By Pat Miron
Catholics and OUR Catholic Bible
Having more than a “simple understanding” of the Catholic Bible is an essential element of defending and explaining our Catholic Faith.
Some key points:
It is a fact that “The Bible” is a “Catholic Book.” This may come as a shock to some.
Catholics wrote the entire New Testament under Divine Inspiration, collected the Old Testament, selected the 73 Books to be included and Codified the Bible with God’s Blessing in the early Fifth Century.
The Catholic Bible was the ONLY Bible for about 1,500 years. It is from this understanding that the CC Teaches:
2nd. Peter 1: 16-21 “For we did not follow cleverly devised myths when we made known to you the power and coming of our Lord Jesus Christ, but we were eyewitnesses of his majesty. For when he received honor and glory from God the Father and the voice was borne to him by the Majestic Glory, “This is my beloved Son, with whom I am well pleased,” we heard this voice borne from heaven, for we were with him on the holy mountain. And we have the prophetic word made more sure. You will do well to pay attention to this as to a lamp shining in a dark place, until the day dawns and the morning star rises in your hearts. First of all you must understand this, that no prophecy of scripture is a matter of one’s own interpretation, because no prophecy ever came by the impulse of man, but men moved by the Holy Spirit spoke from God.”
Eph.3: 9 to 12 “And to make all men see what is the plan of the mystery hidden for ages in God who created all things; that through the church [SINGULAR: THE CATHOLIC Church] the manifold wisdom of God might now be made known to the principalities and powers in the heavenly places. This was according to the eternal purpose which he has realized in Christ Jesus our Lord, in whom we have boldness and confidence of access through our faith in him. “
2nd. Tim. 3:16 All scripture is inspired by God and profitable for teaching, for reproof, for correction, and for training in righteousness, 17 that the man of God may be complete, equipped for every good work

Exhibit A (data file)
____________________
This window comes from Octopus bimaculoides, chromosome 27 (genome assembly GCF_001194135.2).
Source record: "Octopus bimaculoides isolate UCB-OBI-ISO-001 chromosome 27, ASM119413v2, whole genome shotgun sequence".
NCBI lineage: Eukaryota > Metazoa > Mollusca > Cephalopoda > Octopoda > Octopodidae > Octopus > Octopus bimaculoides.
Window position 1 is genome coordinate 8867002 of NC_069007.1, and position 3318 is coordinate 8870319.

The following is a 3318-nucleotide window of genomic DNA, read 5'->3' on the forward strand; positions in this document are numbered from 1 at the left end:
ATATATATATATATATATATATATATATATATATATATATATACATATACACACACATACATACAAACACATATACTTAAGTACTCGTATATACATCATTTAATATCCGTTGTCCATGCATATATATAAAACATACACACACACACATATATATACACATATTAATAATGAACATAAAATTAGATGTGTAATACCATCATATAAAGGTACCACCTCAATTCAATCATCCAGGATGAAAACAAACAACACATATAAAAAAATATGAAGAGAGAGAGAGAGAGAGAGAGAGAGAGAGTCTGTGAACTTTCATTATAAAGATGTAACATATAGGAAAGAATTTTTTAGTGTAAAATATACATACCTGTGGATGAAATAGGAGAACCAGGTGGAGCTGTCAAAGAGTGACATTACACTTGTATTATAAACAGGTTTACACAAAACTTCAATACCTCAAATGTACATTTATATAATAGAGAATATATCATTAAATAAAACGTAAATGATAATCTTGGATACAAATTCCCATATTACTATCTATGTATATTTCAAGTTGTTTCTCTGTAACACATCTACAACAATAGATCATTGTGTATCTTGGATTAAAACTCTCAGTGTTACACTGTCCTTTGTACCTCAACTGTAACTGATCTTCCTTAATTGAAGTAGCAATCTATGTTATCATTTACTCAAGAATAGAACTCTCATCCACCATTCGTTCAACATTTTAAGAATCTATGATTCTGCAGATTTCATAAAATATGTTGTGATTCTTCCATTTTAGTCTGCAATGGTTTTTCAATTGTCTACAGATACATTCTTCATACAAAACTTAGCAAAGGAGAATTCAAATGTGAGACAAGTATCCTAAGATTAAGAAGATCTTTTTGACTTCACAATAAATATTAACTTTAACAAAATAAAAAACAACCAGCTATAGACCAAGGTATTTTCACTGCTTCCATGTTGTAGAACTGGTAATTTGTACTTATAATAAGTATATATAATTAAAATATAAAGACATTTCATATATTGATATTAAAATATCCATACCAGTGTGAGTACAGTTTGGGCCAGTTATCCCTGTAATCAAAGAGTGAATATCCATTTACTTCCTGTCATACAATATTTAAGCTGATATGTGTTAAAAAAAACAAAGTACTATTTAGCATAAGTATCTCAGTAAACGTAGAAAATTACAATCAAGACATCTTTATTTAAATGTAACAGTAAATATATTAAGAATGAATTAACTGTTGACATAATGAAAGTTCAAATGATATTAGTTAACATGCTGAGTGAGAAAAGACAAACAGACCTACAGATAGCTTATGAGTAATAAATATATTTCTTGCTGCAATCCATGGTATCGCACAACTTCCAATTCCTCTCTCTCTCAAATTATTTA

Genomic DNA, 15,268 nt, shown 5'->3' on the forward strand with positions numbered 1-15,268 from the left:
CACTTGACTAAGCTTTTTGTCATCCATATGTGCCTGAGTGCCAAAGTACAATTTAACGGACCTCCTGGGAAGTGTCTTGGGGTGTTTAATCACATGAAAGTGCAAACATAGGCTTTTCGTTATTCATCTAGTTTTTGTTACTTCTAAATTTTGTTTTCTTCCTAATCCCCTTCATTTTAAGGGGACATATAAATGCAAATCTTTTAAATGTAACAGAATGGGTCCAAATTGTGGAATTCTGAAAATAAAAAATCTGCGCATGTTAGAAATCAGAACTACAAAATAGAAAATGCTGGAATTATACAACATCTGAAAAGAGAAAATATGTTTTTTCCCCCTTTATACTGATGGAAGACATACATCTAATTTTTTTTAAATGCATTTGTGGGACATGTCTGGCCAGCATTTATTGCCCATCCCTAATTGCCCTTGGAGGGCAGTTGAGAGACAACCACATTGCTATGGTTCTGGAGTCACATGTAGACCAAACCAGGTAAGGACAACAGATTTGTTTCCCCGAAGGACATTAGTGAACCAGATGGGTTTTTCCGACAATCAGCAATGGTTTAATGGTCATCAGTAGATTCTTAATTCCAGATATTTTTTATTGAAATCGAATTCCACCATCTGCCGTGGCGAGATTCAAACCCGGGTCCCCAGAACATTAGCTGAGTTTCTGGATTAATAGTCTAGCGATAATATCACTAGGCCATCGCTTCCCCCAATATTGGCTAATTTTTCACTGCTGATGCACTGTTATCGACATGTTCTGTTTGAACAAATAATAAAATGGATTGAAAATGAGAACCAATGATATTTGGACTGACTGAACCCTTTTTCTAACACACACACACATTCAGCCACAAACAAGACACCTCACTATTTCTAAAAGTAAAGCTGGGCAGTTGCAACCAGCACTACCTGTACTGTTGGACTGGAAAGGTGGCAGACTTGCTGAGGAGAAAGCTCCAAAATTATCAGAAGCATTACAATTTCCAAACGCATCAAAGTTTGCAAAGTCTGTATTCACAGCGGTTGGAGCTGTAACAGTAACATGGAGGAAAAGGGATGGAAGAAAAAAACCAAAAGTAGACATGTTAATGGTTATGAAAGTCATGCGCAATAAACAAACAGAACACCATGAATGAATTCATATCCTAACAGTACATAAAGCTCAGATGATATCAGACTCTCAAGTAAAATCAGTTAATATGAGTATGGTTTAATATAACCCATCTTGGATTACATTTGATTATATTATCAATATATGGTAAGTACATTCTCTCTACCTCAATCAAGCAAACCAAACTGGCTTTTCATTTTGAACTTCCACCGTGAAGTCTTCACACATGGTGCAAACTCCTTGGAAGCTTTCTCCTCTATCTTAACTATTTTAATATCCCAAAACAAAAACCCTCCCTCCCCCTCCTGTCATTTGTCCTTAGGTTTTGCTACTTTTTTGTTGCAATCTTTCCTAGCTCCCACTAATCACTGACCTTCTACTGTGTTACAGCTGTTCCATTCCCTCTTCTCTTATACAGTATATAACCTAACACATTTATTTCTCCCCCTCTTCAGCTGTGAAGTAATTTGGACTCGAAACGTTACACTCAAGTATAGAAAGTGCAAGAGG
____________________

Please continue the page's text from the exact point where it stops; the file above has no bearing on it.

Code of canon Law: Can. 750 §1. A person must believe with divine and Catholic faith all those things contained in the word of God, written or handed on, that is, in the one deposit of faith entrusted to the Church, and at the same time proposed as divinely revealed either by the solemn magisterium of the Church or by its ordinary and universal magisterium which is manifested by the common adherence of the Christian faithful under the leadership of the sacred magisterium; therefore all are bound to avoid any doctrines whatsoever contrary to them.
All non-catholic bibles use the Catholic Bible as their base, and nearly all of what they have in their bibles can be also found in our bible. Of course some changes were made to support their “new positions,” so always use the Catholic Bible when quoting verses.
The Original Entire Bible [in a single language] was the Latin Vulgate, translated from Greek, Aramaic, and Latin around the year 350 AD by St. Jerome, into the first complete bible in a single language. Latin, the official language of the RCC was selected, and this was the only Complete Bible until about the year 1600.
In reaction to the Protestant Revolution, Led by Luther, and then John Calvin, who were preparing there “own bible version in there common language [language of the people]” of the once Catholic Bible, the Church, was forced to publish its Catholic Version, also in “common language,” so as to prevent, or at least not make it necessary for the “flock of Christ” not to turn to the Protestant Bibles, in search of biblical understanding.
King Henry the Eighth separated from the RCC around 1200 AD, and had his own version of the Anglican Bible, but it never really caught on, as this was before the invention of the printing press. His “State” religion was really only practiced in England where it was forced on the populace.
Prior to this the RCC did not want people to be reading the bible by themselves, fearing that it was too easy to error in self-interpretation. That fear has been validated, and continues to exist today, in the MANY THOUSANDS of protestant Sects with there own understanding of what the bible actually means. Obviously these are NOT God Inspired Understandings. The RCC is the only fully authorized source for a proper translation, because that was and remains God’s Plan.